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The Rise of Remote Work in Automation Engineering: The Competition for Talent Image
hiring advice

The Rise of Remote Work in Automation Engineering: The Competition for Talent

The past few years have seen an unparalleled shift in the way industries operate. Amidst global challenges and the changing nature of work, both companies and professionals have found themselves adapting in previously unimaginable ways. Particularly in the Automation Engineering industry, remote work is no longer the future; it's the present. Eloise Smith, Principal Consultant at LVI Associates, sheds light on the nuances of these changes, offering insights into the competition for talent in an evolving landscape.The Shift to Remote WorkGone are the days when Automation Engineers were confined to their office cubicles. With the advent of digital tools and robust communication networks, professionals today have the liberty to work from anywhere, be it their cozy homes or a quiet cafe. This isn't merely a convenience. As the work landscape evolves, so do the dynamics of collaboration, efficiency, and productivity.The Significance of AutomationThe importance of automation and digitalization has become increasingly evident in today's world. Smith states, "This move has highlighted the importance of automation and digitalization in manufacturing and other industries. As companies aim to minimize the risk of future disruptions, automation stands out as the beacon for efficiency, cost-reduction, and enhanced flexibility." This sentiment echoes the collective realization of many industry leaders who understand that proactive adaptation separates the visionaries from the followers.The Battle for the BestThe talent landscape in Automation Engineering is both vibrant and fiercely competitive. The best engineers, equipped with both skill and market knowledge, seek workplaces that offer more than just a paycheck. Flexibility, innovation, and a harmonious work-life balance top their priority lists. Smith captures this sentiment perfectly, remarking, "To succeed in the competition for talent, companies need to provide flexibility as the best engineers understand the market and know they can find the benefits they are looking for elsewhere." It's a call to action for companies to not only understand but also cater to the evolving desires of top-tier talent.Looking To Hire?Automation Engineering is in the midst of a fascinating transformation. As remote work becomes commonplace and automation's significance grows, the race for the best talent is more heated than ever. If your company is on the hunt for an Automation Engineer or if you're keen on delving deeper into these industry trends, request a call back by completing the form below and embark on a journey towards a brighter, technologically advanced future with LVI Associates.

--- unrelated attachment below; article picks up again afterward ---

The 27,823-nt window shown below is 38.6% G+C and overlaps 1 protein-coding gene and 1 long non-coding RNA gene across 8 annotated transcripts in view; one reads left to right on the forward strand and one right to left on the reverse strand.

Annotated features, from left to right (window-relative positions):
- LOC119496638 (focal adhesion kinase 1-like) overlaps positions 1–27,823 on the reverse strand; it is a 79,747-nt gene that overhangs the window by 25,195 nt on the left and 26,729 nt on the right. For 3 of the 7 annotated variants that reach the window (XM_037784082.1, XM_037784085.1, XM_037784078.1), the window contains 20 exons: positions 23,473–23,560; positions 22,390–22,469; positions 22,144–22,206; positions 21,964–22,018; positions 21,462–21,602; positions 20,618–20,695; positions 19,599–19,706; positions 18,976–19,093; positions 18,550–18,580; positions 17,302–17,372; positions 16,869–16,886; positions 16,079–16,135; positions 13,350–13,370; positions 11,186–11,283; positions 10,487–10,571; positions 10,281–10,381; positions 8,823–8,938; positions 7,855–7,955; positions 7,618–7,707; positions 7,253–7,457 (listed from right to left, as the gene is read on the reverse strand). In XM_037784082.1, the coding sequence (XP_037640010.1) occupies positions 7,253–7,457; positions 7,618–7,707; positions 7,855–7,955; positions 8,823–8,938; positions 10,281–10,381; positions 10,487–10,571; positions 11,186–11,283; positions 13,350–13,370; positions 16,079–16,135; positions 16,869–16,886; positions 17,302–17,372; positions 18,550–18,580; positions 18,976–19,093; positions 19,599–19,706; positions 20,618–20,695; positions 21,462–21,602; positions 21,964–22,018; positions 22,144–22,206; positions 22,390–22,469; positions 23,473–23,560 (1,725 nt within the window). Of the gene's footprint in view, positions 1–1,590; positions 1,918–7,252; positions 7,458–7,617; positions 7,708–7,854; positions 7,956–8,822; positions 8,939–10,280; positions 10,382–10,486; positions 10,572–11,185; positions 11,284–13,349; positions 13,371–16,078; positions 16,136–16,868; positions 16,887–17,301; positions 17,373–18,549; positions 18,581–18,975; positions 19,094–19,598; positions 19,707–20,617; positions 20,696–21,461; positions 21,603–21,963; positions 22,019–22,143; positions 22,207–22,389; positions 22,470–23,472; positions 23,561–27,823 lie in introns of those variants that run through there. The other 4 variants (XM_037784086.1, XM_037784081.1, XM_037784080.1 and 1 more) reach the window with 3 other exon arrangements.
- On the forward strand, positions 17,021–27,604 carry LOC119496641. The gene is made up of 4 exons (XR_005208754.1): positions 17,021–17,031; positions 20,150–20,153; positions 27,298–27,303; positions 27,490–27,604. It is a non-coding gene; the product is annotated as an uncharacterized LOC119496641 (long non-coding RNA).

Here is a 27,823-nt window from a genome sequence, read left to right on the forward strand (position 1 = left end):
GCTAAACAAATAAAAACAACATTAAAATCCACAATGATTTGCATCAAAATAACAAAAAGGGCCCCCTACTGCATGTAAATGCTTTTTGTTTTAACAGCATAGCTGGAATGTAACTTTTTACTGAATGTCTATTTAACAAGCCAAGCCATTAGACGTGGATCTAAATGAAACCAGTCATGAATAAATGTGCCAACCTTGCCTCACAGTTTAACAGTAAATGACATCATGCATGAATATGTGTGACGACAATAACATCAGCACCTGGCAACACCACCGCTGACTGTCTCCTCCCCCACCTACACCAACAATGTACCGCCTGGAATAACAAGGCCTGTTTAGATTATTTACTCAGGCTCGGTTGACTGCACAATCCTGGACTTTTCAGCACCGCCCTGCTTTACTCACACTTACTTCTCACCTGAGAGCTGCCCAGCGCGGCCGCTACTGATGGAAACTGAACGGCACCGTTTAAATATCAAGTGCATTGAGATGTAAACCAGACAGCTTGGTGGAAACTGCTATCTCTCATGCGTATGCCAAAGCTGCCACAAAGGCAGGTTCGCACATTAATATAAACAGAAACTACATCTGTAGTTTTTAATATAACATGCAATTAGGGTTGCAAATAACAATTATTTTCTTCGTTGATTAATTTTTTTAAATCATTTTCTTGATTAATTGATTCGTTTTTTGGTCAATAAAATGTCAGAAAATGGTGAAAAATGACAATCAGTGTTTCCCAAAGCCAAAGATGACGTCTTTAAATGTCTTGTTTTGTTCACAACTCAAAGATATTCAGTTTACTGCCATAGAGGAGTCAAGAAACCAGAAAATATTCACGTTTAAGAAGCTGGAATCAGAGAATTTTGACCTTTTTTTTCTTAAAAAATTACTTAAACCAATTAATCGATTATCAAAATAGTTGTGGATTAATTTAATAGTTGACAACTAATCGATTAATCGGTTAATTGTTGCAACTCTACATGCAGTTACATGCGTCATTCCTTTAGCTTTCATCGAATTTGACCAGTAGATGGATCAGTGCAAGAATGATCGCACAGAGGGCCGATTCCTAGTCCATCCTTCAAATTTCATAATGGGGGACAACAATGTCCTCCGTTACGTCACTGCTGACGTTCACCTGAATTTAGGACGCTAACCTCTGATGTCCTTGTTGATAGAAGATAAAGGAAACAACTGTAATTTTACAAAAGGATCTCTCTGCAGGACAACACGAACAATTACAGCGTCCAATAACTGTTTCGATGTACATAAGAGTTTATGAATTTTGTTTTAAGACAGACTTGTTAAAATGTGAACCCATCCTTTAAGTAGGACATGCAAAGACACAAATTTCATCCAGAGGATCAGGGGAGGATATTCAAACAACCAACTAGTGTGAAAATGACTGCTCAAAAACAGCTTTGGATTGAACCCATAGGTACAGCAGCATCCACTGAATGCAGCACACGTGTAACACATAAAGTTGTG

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Interview & Hiring Guidance Image
data-center

Interview & Hiring Guidance